I had a post part prepared yesterday morning and then had to put it aside.
The delay was part Rugby induced. Both Saturday and Sunday's games (there were two each day) were very good. Australia won over the South African Springboks to get through to the semi finals. There the Wallabies meet the All Blacks, so there are going to be tears on one side or other of the ditch.
The Rugby was not the only reason for the delay.
I had wanted to discuss cultural variations within and across Australia, a post triggered by comments on Saturday's post, Saturday morning musings - rain, Terra Nova & The Slap. I still think that what I wanted to argue was right, but I ran into a problem.
I have commented before that our personal knowledge of the past is effectively limited to the three generations before us, and diminishes with each generation back. The same type of pattern actually applies to our knowledge of the present as well.
As children, we know our age group plus have some feeling for all those above. Our knowledge of the age groups coming after us is less. This creates an asymmetry that increases with age. Our direct knowledge of what people think and feel across generations is diminished.
Things such as work, social activities and our families do keep us in touch with younger age groups. We may not agree, but we have access. If that access is taken away, we quickly lose touch. Retired people do not age more than a person of their age still working, but they often seem to because the world around them has moved on.
Take another example.
Between them, the girls were at school for over fourteen years if we include preschool. During that time, we were mixing with parents, teachers and indeed kids all the time. I had at least some feel for the school world, for the concerns of those involved.
Even with this level of contact, the same type of asymmetry existed; the school is like the broader community writ small. By the end of the girls' time at school, both were commenting on what that they saw as the changes in the attitudes and behaviour of girls just entering secondary school as compared to them. There was, they thought, less respect for rules.
I have no idea as to the accuracy of this view. I do know just how quickly school vanished from my horizon after the girls left and with it all the knowledge and concerns that I once had.
Australia is a very varied country, far more so than most Australians realise. The way people think is separated by locale, position in society, family history. These divisions have increased with time: Australia has become more variegated; almost unconsciously, Australians have become more tribal. Communications technology and mass media give an increased if superficial sense of "one country"; drop below this and difference abounds.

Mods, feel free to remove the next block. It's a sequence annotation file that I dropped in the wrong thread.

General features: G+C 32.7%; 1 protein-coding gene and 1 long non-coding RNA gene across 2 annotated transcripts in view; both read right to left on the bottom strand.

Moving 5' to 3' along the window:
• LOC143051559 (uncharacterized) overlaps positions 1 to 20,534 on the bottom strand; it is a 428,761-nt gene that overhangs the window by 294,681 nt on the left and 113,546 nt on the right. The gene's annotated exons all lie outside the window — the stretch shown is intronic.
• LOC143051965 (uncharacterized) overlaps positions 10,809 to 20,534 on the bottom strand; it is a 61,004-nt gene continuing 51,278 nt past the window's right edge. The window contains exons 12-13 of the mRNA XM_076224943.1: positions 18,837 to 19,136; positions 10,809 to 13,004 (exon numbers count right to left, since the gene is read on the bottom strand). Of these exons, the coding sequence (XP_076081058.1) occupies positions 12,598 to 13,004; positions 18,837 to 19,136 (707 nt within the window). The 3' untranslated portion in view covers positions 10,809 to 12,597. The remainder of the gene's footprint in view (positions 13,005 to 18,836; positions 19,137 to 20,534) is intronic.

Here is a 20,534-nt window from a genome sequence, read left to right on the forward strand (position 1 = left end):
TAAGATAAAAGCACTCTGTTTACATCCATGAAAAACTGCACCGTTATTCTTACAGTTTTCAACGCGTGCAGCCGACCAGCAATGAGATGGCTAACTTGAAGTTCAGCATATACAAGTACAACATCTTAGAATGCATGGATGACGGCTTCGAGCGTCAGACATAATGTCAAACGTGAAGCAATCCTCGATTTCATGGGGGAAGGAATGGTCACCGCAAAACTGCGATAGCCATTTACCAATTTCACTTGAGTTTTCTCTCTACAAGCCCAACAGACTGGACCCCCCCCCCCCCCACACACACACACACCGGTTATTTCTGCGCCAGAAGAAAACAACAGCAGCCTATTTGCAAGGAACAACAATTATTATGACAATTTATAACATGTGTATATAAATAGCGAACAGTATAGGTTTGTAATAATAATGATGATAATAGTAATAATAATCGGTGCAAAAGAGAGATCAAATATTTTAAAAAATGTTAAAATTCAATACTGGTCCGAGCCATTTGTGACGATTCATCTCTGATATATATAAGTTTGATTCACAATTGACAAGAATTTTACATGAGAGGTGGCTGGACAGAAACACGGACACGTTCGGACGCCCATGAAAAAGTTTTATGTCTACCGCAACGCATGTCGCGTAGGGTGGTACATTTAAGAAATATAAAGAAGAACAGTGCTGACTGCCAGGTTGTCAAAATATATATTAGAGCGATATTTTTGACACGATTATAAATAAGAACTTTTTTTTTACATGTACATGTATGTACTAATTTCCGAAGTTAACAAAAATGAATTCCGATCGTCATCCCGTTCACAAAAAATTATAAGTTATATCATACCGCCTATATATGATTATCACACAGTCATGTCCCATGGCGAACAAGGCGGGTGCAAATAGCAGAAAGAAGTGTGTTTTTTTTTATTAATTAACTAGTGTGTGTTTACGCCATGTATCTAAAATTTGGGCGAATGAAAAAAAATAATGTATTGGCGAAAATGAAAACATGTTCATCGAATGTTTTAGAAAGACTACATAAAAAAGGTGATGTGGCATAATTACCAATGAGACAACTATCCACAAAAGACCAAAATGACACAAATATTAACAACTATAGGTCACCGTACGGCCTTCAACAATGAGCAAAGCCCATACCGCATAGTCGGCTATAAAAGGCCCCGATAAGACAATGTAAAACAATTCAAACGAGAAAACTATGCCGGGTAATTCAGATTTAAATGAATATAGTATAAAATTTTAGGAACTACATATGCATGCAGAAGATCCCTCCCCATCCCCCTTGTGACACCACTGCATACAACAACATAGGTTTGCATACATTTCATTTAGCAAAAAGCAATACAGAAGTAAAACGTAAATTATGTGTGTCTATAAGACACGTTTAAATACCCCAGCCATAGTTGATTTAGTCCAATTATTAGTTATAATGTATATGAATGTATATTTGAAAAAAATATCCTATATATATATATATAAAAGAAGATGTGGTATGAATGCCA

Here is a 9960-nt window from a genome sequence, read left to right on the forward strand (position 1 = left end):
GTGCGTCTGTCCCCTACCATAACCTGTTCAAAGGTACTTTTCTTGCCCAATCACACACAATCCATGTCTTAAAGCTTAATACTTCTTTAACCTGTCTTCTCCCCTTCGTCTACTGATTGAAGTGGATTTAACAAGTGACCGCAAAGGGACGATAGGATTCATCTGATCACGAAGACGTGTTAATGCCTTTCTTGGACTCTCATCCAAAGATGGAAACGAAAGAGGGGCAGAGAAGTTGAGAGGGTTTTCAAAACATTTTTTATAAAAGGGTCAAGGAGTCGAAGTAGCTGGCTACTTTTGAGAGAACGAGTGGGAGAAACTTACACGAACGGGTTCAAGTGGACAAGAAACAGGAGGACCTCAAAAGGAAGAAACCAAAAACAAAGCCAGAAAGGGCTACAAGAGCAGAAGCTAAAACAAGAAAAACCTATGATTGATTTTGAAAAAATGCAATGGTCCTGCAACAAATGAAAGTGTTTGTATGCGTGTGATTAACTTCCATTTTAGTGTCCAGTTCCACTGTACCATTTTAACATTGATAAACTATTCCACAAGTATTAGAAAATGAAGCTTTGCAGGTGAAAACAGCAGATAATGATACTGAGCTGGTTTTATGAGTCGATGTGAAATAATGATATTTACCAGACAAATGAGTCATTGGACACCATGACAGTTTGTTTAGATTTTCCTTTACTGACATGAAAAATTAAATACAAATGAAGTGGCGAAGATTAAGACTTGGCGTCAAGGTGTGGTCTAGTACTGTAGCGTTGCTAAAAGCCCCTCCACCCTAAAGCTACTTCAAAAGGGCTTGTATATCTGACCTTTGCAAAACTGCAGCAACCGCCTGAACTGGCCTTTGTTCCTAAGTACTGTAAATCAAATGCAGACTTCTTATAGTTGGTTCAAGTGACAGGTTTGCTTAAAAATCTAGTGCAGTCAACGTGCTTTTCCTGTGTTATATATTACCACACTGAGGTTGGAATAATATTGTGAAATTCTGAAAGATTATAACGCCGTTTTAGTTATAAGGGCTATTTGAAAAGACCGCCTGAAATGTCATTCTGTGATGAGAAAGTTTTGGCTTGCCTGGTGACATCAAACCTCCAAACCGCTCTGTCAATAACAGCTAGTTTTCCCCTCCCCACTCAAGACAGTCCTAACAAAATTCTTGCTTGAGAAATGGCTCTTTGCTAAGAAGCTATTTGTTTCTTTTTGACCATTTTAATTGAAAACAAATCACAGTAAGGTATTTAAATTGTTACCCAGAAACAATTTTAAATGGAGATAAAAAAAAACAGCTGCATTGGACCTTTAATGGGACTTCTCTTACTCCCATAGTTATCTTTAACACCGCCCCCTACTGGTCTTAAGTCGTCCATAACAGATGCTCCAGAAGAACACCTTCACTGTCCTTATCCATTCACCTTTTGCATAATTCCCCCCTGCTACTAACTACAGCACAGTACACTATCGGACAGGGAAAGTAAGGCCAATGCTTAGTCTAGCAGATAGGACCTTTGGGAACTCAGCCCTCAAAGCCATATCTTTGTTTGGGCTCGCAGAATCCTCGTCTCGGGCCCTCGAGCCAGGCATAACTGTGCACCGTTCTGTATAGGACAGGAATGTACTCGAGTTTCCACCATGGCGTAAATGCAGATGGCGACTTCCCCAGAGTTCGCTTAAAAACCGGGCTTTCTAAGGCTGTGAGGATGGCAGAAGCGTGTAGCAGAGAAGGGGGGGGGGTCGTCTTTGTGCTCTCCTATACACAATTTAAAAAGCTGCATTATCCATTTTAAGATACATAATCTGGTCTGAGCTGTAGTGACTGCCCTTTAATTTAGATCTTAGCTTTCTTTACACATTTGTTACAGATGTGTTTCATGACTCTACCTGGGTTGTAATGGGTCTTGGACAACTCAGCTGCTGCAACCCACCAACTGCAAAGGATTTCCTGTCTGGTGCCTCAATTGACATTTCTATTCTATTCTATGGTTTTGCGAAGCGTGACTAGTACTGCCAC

This is where my problem comes in. Given my age and range of contacts, I hesitated to draw conclusions about, say, the special features of Melbourne today. I actually have a blind spot in certain age groups, a blind spot accentuated by geography.
I actually know Melbourne quite well and have done so for many years. When I first visited the city as a sixteen year old, my initial reaction was a sense of difference from Sydney, the metro centre I knew best, as well as from Armidale. I almost could have been an another country. In some ways, this is still my view.
I am generally comfortable with my cultural analysis of Melbourne and of the differences between Melbourne and other parts of Australia, although some of this dates back to academic work I did in the early 1980s as well as to my still earlier experiences. Melbourne consciously plays to this difference, as in the city's reinvention of itself as a life style centre.
However, when I come to look at specific groups from specific areas or of specific ages, when I move from the general to the particular, I have to careful what I say. I cannot be certain.
I will complete the post since the topic of cultural differences across time and space interests me. In the meantime, I doesn't do me any harm to realise gaps in my own thinking.